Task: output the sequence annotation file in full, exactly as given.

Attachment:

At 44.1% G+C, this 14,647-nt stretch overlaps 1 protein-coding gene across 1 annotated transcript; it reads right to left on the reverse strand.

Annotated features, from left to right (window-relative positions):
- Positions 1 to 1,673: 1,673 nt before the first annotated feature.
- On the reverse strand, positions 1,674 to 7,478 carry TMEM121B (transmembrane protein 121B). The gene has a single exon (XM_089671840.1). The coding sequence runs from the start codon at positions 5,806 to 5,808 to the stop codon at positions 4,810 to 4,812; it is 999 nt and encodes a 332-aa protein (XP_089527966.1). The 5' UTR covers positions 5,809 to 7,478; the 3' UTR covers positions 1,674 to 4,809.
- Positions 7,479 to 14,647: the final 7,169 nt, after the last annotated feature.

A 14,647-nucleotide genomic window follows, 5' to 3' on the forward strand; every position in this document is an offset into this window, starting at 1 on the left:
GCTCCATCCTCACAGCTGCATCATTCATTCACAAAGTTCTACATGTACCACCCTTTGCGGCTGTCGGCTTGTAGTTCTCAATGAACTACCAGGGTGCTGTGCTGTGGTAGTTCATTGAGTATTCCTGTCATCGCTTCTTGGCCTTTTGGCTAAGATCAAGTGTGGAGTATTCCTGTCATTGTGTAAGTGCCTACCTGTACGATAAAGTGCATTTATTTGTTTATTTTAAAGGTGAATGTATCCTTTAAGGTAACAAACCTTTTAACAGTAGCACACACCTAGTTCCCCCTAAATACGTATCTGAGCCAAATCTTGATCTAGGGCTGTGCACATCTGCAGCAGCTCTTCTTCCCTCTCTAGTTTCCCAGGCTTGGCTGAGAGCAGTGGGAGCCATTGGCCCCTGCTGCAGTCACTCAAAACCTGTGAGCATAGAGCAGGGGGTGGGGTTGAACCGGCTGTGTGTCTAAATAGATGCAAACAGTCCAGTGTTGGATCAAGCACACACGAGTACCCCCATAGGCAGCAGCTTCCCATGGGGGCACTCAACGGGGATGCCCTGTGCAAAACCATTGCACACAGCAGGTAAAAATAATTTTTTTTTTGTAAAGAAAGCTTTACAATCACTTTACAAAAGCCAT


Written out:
At 44.1% G+C, this 14,647-nt stretch overlaps 1 protein-coding gene across 1 annotated transcript; it reads right to left on the reverse strand.

Annotated features, from left to right (window-relative positions):
- Positions 1 to 1,673: 1,673 nt before the first annotated feature.
- On the reverse strand, positions 1,674 to 7,478 carry TMEM121B (transmembrane protein 121B). The gene has a single exon (XM_089671840.1). The coding sequence runs from the start codon at positions 5,806 to 5,808 to the stop codon at positions 4,810 to 4,812; it is 999 nt and encodes a 332-aa protein (XP_089527966.1). The 5' UTR covers positions 5,809 to 7,478; the 3' UTR covers positions 1,674 to 4,809.
- Positions 7,479 to 14,647: the final 7,169 nt, after the last annotated feature.

A 14,647-nucleotide genomic window follows, 5' to 3' on the forward strand; every position in this document is an offset into this window, starting at 1 on the left:
GCTCCATCCTCACAGCTGCATCATTCATTCACAAAGTTCTACATGTACCACCCTTTGCGGCTGTCGGCTTGTAGTTCTCAATGAACTACCAGGGTGCTGTGCTGTGGTAGTTCATTGAGTATTCCTGTCATCGCTTCTTGGCCTTTTGGCTAAGATCAAGTGTGGAGTATTCCTGTCATTGTGTAAGTGCCTACCTGTACGATAAAGTGCATTTATTTGTTTATTTTAAAGGTGAATGTATCCTTTAAGGTAACAAACCTTTTAACAGTAGCACACACCTAGTTCCCCCTAAATACGTATCTGAGCCAAATCTTGATCTAGGGCTGTGCACATCTGCAGCAGCTCTTCTTCCCTCTCTAGTTTCCCAGGCTTGGCTGAGAGCAGTGGGAGCCATTGGCCCCTGCTGCAGTCACTCAAAACCTGTGAGCATAGAGCAGGGGGTGGGGTTGAACCGGCTGTGTGTCTAAATAGATGCAAACAGTCCAGTGTTGGATCAAGCACACACGAGTACCCCCATAGGCAGCAGCTTCCCATGGGGGCACTCAACGGGGATGCCCTGTGCAAAACCATTGCACACAGCAGGTAAAAATAATTTTTTTTTTGTAAAGAAAGCTTTACAATCACTTTACAAAAGCCAT